In today's Star Tribune: Gophers' drought in the NBA draft expected to reach a decade tomorrow.
Read part one of Amir Coffey's story here.
Growing up, Saturdays brought no reprieve for Amir Coffey.
Just like every other day, he and his two sisters, Sydney and Nia, would be rustled from sleep at the crack of dawn by their father, Richard Coffey -- a basketball under his arm and a mission in his mind.
Off to the gym they would go, the foursome enacting what surely would have looked like a mini basketball camp from the outside. The three kids would dribble -- for an hour or more, the father instructing them to practice crossing over, changing speeds, in-and-outs. Over and over. They would shoot, from all over the court.
The workouts -- which Richard deemed training -- didn't go without some protest. During the year, the Coffeys would train before school and after basketball practice, sometimes for as long as two and a half hours. The three kids would turn down movies and outings with their friends because of the schedule enacted by their father.
"In the beginning, they really didn't understand it," said Coffey, who played baskeball at the University of Minnesota from 1986 to 1990 before a brief stint with the Minnesota Timberwolves. "We stuck with it ... they sacrificed a lot. But they did it."
It's no coincidence where all three are now, Coffey staunchy believes. Both girls are thriving at Division I schools -- Sydney is at Marist, Nia, at Northwestern. Rivals currently ranks Amir at No. 34 in the 2016 national class, and the 6-7 guard Hopkins guard has already compiled seven scholarships heading into his junior season.
The elder Coffey saw the potential early. All he did, he says, was tap it.
All three of his children began walking before the age of 1, with Amir first taking to his feet at a green eight months. Coffey began training him -- having him dribble in the backyard, in the basement -- by he time he was a year old.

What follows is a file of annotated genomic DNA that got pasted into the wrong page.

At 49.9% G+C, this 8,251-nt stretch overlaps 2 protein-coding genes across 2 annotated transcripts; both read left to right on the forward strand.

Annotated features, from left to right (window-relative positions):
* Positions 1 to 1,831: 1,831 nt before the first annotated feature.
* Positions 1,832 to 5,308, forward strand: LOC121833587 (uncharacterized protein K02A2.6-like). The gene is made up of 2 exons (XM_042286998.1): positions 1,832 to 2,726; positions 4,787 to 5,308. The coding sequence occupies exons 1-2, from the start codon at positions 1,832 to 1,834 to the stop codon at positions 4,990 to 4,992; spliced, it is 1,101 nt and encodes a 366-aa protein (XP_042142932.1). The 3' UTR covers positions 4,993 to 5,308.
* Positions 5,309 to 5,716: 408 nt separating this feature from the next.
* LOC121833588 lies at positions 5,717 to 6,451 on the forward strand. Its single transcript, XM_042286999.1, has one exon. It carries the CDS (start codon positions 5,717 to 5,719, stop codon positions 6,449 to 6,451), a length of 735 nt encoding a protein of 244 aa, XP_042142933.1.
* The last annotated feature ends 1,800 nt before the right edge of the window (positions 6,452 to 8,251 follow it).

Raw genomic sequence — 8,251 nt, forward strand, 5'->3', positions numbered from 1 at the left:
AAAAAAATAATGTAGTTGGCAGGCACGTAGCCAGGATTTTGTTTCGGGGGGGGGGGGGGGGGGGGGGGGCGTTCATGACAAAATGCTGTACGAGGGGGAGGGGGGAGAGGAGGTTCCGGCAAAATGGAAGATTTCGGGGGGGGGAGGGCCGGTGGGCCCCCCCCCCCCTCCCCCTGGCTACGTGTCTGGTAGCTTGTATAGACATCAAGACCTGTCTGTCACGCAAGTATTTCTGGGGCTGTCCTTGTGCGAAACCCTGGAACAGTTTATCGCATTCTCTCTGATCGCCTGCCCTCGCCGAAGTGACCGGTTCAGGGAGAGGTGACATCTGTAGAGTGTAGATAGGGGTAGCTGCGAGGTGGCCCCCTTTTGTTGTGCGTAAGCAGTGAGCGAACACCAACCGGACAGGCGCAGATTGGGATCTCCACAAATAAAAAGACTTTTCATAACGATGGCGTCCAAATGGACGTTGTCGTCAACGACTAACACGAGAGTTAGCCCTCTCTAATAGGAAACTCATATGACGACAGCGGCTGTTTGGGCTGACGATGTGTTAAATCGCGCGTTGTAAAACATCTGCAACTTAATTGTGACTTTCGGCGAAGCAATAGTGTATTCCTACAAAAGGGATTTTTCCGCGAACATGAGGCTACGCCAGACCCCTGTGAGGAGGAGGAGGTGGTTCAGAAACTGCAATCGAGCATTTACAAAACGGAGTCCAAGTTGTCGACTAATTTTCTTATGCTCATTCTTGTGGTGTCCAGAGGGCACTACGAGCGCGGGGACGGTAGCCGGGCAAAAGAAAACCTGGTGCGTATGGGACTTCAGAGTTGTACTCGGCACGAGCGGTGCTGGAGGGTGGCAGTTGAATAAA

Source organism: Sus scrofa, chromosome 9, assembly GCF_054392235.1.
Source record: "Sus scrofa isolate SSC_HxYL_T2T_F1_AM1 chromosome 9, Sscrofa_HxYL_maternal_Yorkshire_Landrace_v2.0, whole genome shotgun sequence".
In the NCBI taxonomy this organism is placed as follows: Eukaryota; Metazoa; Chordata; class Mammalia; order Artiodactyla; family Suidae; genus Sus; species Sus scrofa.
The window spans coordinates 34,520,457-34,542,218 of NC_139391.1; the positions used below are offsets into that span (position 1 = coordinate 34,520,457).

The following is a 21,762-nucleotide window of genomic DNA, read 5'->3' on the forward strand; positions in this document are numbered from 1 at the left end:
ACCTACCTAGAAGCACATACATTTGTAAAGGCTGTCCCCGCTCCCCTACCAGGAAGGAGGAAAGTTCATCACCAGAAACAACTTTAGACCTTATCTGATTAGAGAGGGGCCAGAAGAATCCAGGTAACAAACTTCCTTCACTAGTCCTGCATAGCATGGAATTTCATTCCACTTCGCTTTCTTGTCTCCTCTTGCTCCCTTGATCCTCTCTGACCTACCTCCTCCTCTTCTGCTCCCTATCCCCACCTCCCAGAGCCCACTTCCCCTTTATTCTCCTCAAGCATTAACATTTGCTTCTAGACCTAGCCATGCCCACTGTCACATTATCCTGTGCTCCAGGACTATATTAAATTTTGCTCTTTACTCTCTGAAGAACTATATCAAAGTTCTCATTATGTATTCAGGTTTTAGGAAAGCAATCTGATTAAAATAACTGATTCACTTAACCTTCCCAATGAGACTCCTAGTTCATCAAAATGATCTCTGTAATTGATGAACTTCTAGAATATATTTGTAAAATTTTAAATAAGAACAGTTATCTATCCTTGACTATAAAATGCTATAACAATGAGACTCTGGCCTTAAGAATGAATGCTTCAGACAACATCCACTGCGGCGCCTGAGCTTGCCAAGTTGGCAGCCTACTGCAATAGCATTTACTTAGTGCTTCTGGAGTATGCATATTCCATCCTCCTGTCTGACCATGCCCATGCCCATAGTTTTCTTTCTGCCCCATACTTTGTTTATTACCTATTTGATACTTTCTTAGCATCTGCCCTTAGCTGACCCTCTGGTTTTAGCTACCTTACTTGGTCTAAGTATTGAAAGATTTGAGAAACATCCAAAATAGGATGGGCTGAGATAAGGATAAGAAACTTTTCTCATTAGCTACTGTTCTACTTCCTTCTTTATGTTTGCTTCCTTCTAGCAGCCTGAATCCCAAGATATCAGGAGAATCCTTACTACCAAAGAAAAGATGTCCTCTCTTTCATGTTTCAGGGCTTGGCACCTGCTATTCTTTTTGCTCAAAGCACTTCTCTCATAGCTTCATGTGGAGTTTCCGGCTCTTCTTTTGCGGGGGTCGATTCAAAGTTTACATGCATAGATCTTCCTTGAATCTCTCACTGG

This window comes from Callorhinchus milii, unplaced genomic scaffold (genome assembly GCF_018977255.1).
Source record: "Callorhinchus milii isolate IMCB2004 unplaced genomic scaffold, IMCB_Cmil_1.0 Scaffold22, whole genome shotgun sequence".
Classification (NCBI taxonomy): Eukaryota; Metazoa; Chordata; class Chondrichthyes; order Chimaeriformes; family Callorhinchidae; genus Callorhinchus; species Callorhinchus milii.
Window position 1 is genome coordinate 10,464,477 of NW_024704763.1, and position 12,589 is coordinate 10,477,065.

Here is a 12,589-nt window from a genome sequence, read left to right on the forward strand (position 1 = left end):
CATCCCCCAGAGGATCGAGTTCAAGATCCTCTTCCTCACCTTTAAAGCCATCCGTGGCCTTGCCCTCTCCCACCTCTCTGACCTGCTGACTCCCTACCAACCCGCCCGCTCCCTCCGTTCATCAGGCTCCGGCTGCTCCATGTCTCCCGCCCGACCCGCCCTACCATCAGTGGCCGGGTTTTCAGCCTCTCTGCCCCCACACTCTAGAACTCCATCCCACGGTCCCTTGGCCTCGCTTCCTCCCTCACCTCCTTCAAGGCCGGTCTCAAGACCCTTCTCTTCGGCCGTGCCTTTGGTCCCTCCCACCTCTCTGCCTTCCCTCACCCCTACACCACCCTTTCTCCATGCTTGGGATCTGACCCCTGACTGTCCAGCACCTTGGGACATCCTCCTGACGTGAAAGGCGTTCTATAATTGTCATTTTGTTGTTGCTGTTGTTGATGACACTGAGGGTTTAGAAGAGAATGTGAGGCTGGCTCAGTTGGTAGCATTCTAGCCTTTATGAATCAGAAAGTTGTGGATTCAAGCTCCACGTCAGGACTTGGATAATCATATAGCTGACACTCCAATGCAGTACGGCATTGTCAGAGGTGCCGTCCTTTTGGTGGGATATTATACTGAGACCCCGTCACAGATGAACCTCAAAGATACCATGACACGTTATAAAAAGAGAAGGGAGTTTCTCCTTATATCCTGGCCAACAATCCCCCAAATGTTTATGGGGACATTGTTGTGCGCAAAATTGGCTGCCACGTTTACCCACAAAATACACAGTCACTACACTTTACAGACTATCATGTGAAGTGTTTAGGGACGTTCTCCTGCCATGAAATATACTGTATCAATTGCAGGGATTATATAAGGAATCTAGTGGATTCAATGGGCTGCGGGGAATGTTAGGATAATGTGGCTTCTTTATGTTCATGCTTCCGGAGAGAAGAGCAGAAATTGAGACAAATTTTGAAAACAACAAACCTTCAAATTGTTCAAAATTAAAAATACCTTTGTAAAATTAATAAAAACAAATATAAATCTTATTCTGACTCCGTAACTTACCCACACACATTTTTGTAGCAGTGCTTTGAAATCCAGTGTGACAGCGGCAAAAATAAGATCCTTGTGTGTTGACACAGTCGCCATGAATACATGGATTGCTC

"I knew they were athletic," Coffey said. "And the one thing I had in me that I knew I could give to them was basketball ... I grew up in an era where, my parents didn't really know a lot about basketball so I didn't really train a lot in basketball. I just played pickup, but no one pulled me aside and said hey, work on your dribble or work on your shot."
As such, he wanted to make sure Amir didn't grow up to realize the same scenario he did: standing at 6-foot-6 and aspiring to play in the NBA, he didn't have the necessary ball-handling skills for a long career. Coffey directed his son to a different future. When in the first grade, Amir was trying out for a third-grade team, the youth coach positioned the Hopkins native at power forward.
"I said 'No,'" Coffey said. "And then at that point, I decided to start my own basketball program so he could play the [point guard]. And that's what I did."
Amir played for Minneapolis Select, his father's team, for six years, all the while honing the passing and dribbling skills that have excited collegiate programs ranging from North Carolina to Kansas to Wisconsin -- which was the latest program to offer, earlier this week.
For Amir, the training hasn't stopped, but it has changed as he's sprouted six inches in the last two seasons to his current 6-foot-7 height, his shoulder now exceeding that of his father's.
Wanting his son to keep his quickness and lateral movement and avoid becoming bulky, as he did, Coffey held off starting Amir's weight training until about three months ago. He now trains with an Eden Prarie professional named Tony Wilson. Amir is also consuming about five meals a day -- plus milkshakes made from ice cream and protein mix at night -- in an attempt to keep up with his workouts and add muscle. "I'm trying to get as many calories in him as I possibly can," Coffey said. Right now, Amir weighs about 180 pounds -- his dad hopes he'll add 8-10 pounds before November.
"You have to become single-minded focused right now if you're going to get to that top level," Coffey said. "Now we have to start doing the things that take [Amir] from good to great."
Now, he's still a kid. Coffey chuckled while remarking that Amir would rather be playing Nintendo with his friends than worry about the schools that are recruiting him. "I love that about him," the father said.
Still, he knows the prime of his son's recruitment is just around the corner. He hopes he's prepared him. He remembers, fondly, when Nia stood at the podium at her high school banquet and told the crowd "I didn't understand why dad would make us get up and go to the gym so much. But now, I understand."
"That was pretty cool," Coffey said. "I think they're in a position now where they can reap some of those rewards ... To know that all the work [Amir has] done over the years is paying off is really a cool thing."